We are independent & ad-supported. We may earn a commission for purchases made through our links.
Advertiser Disclosure
Our website is an independent, advertising-supported platform. We provide our content free of charge to our readers, and to keep it that way, we rely on revenue generated through advertisements and affiliate partnerships. This means that when you click on certain links on our site and make a purchase, we may earn a commission. Learn more.
How We Make Money
We sustain our operations through affiliate commissions and advertising. If you click on an affiliate link and make a purchase, we may receive a commission from the merchant at no additional cost to you. We also display advertisements on our website, which help generate revenue to support our work and keep our content free for readers. Our editorial team operates independently of our advertising and affiliate partnerships to ensure that our content remains unbiased and focused on providing you with the best information and recommendations based on thorough research and honest evaluations. To remain transparent, we’ve provided a list of our current affiliate partners here.

What is Eupatorium?

By N. Phipps
Updated May 17, 2024
Our promise to you
WiseGeek is dedicated to creating trustworthy, high-quality content that always prioritizes transparency, integrity, and inclusivity above all else. Our ensure that our content creation and review process includes rigorous fact-checking, evidence-based, and continual updates to ensure accuracy and reliability.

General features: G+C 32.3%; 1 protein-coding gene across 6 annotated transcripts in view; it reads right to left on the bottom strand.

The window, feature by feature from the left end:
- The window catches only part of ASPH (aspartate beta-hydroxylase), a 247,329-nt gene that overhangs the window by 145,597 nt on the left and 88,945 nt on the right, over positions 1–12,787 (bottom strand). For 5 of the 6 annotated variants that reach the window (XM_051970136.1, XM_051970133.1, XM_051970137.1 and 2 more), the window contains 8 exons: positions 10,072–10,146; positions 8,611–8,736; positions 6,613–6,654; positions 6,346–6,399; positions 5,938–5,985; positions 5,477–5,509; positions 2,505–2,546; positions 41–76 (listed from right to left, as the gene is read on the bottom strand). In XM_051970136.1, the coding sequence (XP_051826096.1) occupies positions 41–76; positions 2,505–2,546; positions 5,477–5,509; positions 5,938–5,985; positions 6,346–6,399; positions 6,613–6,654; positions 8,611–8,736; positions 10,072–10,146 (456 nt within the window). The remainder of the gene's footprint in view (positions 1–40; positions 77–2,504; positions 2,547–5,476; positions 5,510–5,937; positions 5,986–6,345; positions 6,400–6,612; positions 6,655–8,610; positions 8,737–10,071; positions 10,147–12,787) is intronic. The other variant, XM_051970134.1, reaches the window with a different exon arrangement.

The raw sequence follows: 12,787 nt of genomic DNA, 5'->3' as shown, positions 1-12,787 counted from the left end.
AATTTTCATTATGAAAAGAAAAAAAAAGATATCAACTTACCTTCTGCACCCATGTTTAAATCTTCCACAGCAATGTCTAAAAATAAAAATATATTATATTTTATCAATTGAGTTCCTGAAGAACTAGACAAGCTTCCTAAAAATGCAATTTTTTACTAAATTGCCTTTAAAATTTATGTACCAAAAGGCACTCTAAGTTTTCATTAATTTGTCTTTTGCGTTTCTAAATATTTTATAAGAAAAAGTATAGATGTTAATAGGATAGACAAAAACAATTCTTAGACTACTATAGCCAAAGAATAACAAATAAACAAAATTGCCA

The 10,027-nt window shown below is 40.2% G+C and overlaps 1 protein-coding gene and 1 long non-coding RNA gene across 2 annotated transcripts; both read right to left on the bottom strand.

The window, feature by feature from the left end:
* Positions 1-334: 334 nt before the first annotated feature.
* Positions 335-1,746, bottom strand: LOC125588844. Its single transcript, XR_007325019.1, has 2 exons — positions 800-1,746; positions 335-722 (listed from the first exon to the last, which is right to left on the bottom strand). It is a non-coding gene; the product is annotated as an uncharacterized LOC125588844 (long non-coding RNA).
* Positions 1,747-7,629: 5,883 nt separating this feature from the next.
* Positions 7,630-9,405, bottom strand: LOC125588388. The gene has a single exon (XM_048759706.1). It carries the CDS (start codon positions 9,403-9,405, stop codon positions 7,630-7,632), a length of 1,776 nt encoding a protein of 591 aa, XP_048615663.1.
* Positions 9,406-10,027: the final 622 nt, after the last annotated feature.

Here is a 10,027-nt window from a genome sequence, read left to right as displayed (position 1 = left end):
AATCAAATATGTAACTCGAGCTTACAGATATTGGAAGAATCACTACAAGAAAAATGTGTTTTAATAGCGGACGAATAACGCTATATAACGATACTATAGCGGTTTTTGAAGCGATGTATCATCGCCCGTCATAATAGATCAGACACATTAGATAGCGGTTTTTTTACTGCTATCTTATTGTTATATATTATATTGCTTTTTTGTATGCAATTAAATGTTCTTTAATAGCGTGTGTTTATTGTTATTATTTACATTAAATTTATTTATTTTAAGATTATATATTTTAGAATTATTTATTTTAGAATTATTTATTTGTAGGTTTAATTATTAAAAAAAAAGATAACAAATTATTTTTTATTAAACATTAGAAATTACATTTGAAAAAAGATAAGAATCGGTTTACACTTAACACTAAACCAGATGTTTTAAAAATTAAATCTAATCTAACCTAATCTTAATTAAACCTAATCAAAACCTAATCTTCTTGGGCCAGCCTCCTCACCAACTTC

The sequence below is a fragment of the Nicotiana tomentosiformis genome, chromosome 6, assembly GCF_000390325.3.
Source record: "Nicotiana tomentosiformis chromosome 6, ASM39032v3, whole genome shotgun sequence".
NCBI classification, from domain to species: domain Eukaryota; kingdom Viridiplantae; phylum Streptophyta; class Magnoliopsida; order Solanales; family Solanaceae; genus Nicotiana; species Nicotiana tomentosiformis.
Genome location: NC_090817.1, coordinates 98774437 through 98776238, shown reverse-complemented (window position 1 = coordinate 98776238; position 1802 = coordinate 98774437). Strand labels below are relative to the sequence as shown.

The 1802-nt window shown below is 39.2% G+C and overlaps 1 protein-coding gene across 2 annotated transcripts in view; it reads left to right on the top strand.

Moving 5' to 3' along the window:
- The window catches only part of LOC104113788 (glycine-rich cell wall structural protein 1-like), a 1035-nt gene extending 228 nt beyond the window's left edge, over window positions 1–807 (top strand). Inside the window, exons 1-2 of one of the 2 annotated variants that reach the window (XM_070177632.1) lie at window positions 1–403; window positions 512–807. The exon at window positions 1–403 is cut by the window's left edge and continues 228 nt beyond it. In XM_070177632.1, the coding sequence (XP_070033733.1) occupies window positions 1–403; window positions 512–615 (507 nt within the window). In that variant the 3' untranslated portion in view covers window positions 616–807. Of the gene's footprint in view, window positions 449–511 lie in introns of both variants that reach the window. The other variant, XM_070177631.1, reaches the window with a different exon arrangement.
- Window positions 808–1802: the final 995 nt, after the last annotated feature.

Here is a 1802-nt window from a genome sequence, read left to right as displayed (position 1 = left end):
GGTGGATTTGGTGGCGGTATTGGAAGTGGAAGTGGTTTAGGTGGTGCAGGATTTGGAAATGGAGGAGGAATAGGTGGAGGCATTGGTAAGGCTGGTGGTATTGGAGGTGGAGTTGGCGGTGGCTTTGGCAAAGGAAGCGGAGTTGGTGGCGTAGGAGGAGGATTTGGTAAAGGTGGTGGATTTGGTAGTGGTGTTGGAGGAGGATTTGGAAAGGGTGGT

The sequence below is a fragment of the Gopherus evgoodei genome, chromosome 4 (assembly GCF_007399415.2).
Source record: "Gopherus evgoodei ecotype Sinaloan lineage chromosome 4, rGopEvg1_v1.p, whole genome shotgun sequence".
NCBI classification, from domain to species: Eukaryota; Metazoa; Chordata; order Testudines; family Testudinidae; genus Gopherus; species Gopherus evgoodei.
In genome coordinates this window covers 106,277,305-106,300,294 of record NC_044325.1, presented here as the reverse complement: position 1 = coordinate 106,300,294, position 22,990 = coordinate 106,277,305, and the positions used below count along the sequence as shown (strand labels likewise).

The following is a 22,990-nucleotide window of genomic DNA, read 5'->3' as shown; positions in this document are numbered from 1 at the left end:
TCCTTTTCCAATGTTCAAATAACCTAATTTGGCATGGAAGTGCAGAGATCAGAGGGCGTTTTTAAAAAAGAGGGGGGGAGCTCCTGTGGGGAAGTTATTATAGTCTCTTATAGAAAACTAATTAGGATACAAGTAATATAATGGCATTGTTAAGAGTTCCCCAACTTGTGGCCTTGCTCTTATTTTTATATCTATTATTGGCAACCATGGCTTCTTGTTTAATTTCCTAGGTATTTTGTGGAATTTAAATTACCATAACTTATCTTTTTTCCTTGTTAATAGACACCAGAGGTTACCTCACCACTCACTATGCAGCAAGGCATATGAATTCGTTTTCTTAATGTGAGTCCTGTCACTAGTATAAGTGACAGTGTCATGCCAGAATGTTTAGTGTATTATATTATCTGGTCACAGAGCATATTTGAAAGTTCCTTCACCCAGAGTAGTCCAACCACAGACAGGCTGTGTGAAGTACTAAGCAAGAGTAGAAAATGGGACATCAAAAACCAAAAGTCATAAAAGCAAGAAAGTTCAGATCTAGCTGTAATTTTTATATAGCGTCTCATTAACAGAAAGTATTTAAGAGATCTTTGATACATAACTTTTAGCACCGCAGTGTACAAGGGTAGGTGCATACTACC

Our Promise to you

Founded in 2002, our company has been a trusted resource for readers seeking informative and engaging content. Our dedication to quality remains unwavering—and will never change. We follow a strict editorial policy, ensuring that our content is authored by highly qualified professionals and edited by subject matter experts. This guarantees that everything we publish is objective, accurate, and trustworthy.

Over the years, we've refined our approach to cover a wide range of topics, providing readers with reliable and practical advice to enhance their knowledge and skills. That's why millions of readers turn to us each year. Join us in celebrating the joy of learning, guided by standards you can trust.

Editorial Standards

At WiseGeek, we are committed to creating content that you can trust. Our editorial process is designed to ensure that every piece of content we publish is accurate, reliable, and informative.

Our team of experienced writers and editors follows a strict set of guidelines to ensure the highest quality content. We conduct thorough research, fact-check all information, and rely on credible sources to back up our claims. Our content is reviewed by subject-matter experts to ensure accuracy and clarity.

We believe in transparency and maintain editorial independence from our advertisers. Our team does not receive direct compensation from advertisers, allowing us to create unbiased content that prioritizes your interests.